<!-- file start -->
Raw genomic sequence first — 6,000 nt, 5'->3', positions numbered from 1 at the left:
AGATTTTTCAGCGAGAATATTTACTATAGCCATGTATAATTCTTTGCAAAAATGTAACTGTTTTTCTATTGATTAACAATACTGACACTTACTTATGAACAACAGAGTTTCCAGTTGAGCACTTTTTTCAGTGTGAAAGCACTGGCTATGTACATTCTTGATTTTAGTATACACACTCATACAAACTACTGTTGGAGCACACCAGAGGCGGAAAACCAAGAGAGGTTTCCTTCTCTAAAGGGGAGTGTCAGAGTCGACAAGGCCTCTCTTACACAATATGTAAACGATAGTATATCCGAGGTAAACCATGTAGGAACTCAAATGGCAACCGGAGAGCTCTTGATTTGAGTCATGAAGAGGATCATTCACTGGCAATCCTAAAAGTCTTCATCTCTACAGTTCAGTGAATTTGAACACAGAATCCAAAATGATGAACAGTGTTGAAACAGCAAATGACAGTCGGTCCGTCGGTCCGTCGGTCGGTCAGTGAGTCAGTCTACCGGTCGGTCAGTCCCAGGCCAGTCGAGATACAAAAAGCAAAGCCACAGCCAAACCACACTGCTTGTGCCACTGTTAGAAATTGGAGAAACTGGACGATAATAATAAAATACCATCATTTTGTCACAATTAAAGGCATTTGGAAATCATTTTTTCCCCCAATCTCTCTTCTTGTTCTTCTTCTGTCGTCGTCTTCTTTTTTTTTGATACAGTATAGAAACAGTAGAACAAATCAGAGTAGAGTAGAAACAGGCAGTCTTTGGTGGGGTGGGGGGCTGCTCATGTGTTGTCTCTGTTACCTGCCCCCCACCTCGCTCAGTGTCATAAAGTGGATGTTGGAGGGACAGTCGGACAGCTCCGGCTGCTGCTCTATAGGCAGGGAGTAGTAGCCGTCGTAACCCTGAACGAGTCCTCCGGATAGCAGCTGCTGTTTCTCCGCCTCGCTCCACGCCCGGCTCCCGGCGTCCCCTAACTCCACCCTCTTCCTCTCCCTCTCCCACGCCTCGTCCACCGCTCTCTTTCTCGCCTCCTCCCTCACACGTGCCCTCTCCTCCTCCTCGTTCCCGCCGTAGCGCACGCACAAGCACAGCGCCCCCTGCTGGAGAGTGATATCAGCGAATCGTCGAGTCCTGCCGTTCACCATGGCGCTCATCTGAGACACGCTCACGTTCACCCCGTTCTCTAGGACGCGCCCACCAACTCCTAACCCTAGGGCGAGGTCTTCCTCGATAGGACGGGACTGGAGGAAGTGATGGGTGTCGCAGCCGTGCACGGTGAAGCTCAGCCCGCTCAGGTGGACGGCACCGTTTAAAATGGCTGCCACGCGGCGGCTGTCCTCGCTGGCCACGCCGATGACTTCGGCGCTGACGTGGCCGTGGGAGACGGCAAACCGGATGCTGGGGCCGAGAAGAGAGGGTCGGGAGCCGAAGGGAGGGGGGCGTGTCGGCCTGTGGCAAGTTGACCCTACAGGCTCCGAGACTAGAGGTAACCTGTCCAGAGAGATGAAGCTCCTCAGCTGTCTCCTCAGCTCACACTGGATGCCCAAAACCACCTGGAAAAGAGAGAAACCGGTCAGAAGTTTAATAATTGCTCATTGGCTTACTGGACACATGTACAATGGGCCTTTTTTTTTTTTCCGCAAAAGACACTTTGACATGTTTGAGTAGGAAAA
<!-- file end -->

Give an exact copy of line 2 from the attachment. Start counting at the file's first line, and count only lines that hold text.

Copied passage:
AGATTTTTCAGCGAGAATATTTACTATAGCCATGTATAATTCTTTGCAAAAATGTAACTGTTTTTCTATTGATTAACAATACTGACACTTACTTATGAACAACAGAGTTTCCAGTTGAGCACTTTTTTCAGTGTGAAAGCACTGGCTATGTACATTCTTGATTTTAGTATACACACTCATACAAACTACTGTTGGAGCACACCAGAGGCGGAAAACCAAGAGAGGTTTCCTTCTCTAAAGGGGAGTGTCAGAGTCGACAAGGCCTCTCTTACACAATATGTAAACGATAGTATATCCGAGGTAAACCATGTAGGAACTCAAATGGCAACCGGAGAGCTCTTGATTTGAGTCATGAAGAGGATCATTCACTGGCAATCCTAAAAGTCTTCATCTCTACAGTTCAGTGAATTTGAACACAGAATCCAAAATGATGAACAGTGTTGAAACAGCAAATGACAGTCGGTCCGTCGGTCCGTCGGTCGGTCAGTGAGTCAGTCTACCGGTCGGTCAGTCCCAGGCCAGTCGAGATACAAAAAGCAAAGCCACAGCCAAACCACACTGCTTGTGCCACTGTTAGAAATTGGAGAAACTGGACGATAATAATAAAATACCATCATTTTGTCACAATTAAAGGCATTTGGAAATCATTTTTTCCCCCAATCTCTCTTCTTGTTCTTCTTCTGTCGTCGTCTTCTTTTTTTTTGATACAGTATAGAAACAGTAGAACAAATCAGAGTAGAGTAGAAACAGGCAGTCTTTGGTGGGGTGGGGGGCTGCTCATGTGTTGTCTCTGTTACCTGCCCCCCACCTCGCTCAGTGTCATAAAGTGGATGTTGGAGGGACAGTCGGACAGCTCCGGCTGCTGCTCTATAGGCAGGGAGTAGTAGCCGTCGTAACCCTGAACGAGTCCTCCGGATAGCAGCTGCTGTTTCTCCGCCTCGCTCCACGCCCGGCTCCCGGCGTCCCCTAACTCCACCCTCTTCCTCTCCCTCTCCCACGCCTCGTCCACCGCTCTCTTTCTCGCCTCCTCCCTCACACGTGCCCTCTCCTCCTCCTCGTTCCCGCCGTAGCGCACGCACAAGCACAGCGCCCCCTGCTGGAGAGTGATATCAGCGAATCGTCGAGTCCTGCCGTTCACCATGGCGCTCATCTGAGACACGCTCACGTTCACCCCGTTCTCTAGGACGCGCCCACCAACTCCTAACCCTAGGGCGAGGTCTTCCTCGATAGGACGGGACTGGAGGAAGTGATGGGTGTCGCAGCCGTGCACGGTGAAGCTCAGCCCGCTCAGGTGGACGGCACCGTTTAAAATGGCTGCCACGCGGCGGCTGTCCTCGCTGGCCACGCCGATGACTTCGGCGCTGACGTGGCCGTGGGAGACGGCAAACCGGATGCTGGGGCCGAGAAGAGAGGGTCGGGAGCCGAAGGGAGGGGGGCGTGTCGGCCTGTGGCAAGTTGACCCTACAGGCTCCGAGACTAGAGGTAACCTGTCCAGAGAGATGAAGCTCCTCAGCTGTCTCCTCAGCTCACACTGGATGCCCAAAACCACCTGGAAAAGAGAGAAACCGGTCAGAAGTTTAATAATTGCTCATTGGCTTACTGGACACATGTACAATGGGCCTTTTTTTTTTTTCCGCAAAAGACACTTTGACATGTTTGAGTAGGAAAA